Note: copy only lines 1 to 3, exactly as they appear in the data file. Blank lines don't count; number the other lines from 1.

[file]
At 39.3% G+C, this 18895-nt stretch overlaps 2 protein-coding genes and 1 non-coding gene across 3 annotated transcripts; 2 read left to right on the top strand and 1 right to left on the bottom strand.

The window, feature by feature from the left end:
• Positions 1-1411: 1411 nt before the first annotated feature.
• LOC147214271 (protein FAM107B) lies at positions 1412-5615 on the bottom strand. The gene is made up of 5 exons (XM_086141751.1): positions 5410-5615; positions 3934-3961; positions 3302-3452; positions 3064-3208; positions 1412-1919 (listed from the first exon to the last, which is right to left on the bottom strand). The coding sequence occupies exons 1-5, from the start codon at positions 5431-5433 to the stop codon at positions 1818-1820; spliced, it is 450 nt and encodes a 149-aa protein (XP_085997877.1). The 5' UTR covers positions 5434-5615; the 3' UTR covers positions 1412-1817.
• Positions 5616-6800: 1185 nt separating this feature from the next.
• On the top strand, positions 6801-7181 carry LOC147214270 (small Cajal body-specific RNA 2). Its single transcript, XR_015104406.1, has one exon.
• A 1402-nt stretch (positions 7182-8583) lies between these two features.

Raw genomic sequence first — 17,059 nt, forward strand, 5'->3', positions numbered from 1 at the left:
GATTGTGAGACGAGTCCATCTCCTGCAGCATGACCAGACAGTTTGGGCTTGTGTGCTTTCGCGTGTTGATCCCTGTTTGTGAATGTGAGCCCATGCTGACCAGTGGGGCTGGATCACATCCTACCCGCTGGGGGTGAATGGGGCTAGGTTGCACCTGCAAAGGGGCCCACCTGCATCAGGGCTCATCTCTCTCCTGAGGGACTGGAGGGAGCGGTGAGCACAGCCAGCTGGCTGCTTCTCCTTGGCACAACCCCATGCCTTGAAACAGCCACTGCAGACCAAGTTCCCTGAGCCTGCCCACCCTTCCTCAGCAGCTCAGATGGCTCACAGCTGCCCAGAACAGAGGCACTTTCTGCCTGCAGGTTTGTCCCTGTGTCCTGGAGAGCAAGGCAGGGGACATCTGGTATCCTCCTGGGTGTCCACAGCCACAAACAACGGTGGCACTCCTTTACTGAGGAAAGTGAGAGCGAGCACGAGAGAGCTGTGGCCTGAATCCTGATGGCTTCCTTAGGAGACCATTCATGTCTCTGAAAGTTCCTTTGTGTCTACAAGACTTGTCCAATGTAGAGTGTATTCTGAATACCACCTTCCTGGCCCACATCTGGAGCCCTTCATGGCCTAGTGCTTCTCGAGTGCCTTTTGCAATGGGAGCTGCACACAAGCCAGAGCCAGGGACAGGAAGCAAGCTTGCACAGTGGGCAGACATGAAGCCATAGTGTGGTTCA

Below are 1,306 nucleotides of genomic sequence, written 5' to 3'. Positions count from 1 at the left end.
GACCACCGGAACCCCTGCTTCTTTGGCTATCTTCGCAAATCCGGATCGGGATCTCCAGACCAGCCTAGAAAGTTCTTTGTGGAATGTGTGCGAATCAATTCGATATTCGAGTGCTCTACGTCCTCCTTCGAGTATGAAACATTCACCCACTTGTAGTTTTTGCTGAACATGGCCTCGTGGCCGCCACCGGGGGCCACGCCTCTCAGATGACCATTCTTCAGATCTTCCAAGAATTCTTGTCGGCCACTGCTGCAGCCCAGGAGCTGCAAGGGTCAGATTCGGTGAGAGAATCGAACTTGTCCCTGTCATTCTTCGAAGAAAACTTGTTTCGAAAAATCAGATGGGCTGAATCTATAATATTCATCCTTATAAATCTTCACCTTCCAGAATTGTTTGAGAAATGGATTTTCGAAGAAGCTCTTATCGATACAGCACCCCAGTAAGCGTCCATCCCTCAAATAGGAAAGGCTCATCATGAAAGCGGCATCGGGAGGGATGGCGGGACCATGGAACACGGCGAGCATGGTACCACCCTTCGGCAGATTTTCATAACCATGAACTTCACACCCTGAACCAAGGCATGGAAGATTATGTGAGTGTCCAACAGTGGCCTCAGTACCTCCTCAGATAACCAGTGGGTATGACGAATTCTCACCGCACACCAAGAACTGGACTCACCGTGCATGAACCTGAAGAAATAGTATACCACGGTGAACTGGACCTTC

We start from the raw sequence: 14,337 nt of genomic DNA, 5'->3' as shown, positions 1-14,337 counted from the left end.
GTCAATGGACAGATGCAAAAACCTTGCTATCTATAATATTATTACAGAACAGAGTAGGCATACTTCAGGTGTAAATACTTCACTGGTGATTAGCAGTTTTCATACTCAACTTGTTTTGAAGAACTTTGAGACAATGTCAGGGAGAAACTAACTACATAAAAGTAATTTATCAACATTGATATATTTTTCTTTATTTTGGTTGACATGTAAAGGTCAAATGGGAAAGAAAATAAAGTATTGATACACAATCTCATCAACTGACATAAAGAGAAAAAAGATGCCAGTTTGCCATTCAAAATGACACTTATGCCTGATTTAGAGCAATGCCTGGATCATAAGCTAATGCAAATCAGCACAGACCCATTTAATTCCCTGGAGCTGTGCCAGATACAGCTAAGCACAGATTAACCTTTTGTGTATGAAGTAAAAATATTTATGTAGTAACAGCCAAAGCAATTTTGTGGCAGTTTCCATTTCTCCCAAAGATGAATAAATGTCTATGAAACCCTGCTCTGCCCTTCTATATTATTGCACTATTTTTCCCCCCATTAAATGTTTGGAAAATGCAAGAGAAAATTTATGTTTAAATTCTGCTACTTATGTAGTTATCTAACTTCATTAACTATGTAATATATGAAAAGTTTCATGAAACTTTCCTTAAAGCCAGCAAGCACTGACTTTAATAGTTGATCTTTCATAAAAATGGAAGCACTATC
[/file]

At 39.3% G+C, this 18895-nt stretch overlaps 2 protein-coding genes and 1 non-coding gene across 3 annotated transcripts; 2 read left to right on the top strand and 1 right to left on the bottom strand.

The window, feature by feature from the left end:
• Positions 1-1411: 1411 nt before the first annotated feature.